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Making Brushing Your Teeth Fun for Kids

brushing teeth

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Are you tired of resistance and tears when it comes time for teeth brushing in your house? Ready for a solution that gets your kids excited about brushing and eager for the next session? Great, then keep reading as we share some simple, yet effective ways to keep your children engaged when it comes to keeping their teeth clean.

Unfortunately, the art of explanation does not always work with children at brushing time and so you might find that practicing proper oral hygiene is a bit of a challenge – you are not alone. It generally proves pretty difficult to drag children away from the fun and games to take care of their chompers; however, it is possible. How, you might be wondering? The answer is simple – make if fun. Easier said than done, right? Not really. Try these simple steps to help bring a little fun and playfulness into brushing time.

Play Games

Sounds reasonable, right? Sure it does. What kid does not love playing games? Try something simple and silly like letting your child brush your teeth or cheering with every tooth that you get good and clean. Count the teeth and announce as each is sparkling and shiny. Maybe give your child a play toothbrush to let them brush their ‘lovies’ teeth with while you brush theirs. Download fun music apps that play two minutes of toddler tunes or something of that nature. There are also brushing racer apps that might prove useful.

Make It Special

The easiest way to get your child excited about brushing is to make it special. Letting them pick their own toothbrush and toothpaste is often very effective in this manner. Maybe it is Hello Kitty, Spiderman or My Little Pony – whatever it is, make sure that you are just as excited as they are when you finally find their favorite character on a toothbrush or tube of toothpaste. There are also DIY kits available that allow kids to design and decorate their own toothbrushes for those art inspired wee ones. Brushing your teeth with your child, or doing it as a family might also prove helpful in making the time more special and enjoyable.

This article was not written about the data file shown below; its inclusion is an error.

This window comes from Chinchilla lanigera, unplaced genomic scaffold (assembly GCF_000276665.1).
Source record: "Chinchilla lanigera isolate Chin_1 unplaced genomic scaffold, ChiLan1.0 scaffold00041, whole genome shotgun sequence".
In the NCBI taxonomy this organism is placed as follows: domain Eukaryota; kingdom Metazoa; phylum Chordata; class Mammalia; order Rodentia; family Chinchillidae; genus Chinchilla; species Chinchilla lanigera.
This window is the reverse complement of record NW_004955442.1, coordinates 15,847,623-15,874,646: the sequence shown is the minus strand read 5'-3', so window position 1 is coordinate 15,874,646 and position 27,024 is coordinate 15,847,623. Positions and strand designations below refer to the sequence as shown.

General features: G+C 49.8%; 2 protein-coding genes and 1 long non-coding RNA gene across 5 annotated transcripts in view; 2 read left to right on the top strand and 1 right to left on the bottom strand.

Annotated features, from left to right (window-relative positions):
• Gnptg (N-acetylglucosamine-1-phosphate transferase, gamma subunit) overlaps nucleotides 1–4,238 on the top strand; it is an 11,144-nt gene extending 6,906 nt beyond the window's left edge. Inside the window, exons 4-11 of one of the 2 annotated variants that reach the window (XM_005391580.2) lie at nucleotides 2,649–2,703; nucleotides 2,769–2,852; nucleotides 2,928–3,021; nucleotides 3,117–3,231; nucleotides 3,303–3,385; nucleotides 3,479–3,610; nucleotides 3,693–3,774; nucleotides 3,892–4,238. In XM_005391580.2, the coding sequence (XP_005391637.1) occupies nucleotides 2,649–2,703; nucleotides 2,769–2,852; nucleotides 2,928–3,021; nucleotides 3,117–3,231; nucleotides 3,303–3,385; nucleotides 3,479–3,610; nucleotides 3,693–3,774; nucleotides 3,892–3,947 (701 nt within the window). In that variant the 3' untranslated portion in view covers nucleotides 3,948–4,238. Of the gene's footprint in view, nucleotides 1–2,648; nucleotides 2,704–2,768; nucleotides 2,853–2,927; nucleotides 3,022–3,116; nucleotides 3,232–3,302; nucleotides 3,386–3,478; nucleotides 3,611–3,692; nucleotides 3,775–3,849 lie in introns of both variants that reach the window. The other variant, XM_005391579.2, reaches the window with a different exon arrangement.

Offer a Reward

Anyone who has ever had a toddler will tell you that there is nothing wrong with a little bribe here and there, within reason of course. If nothing else works, pull out the big guns and offer rewards. Positive reinforcement has a remarkable ability to encourage good behavior and cooperation in the bathroom at brushing time. Maybe it is a sticker, a special treat for breakfast or just letting them pick the night time story to read – whatever it is, make sure it is special to them.

Be creative and follow your instinct. With a little effort you might even find that eventually your child looks forward to brushing time! Teeth cleaning should be fun for your child, not a chore. So do your best to encourage good dental practices whilst still making it the best part of the day!

Brushing Your Child’s Teeth

Properly brushing your teeth is a lifelong habit that you want to instill in your child as early as possible. Until he or she is able to properly brush, however, you will need to lend some assistance.

How to brush a child’s teeth properly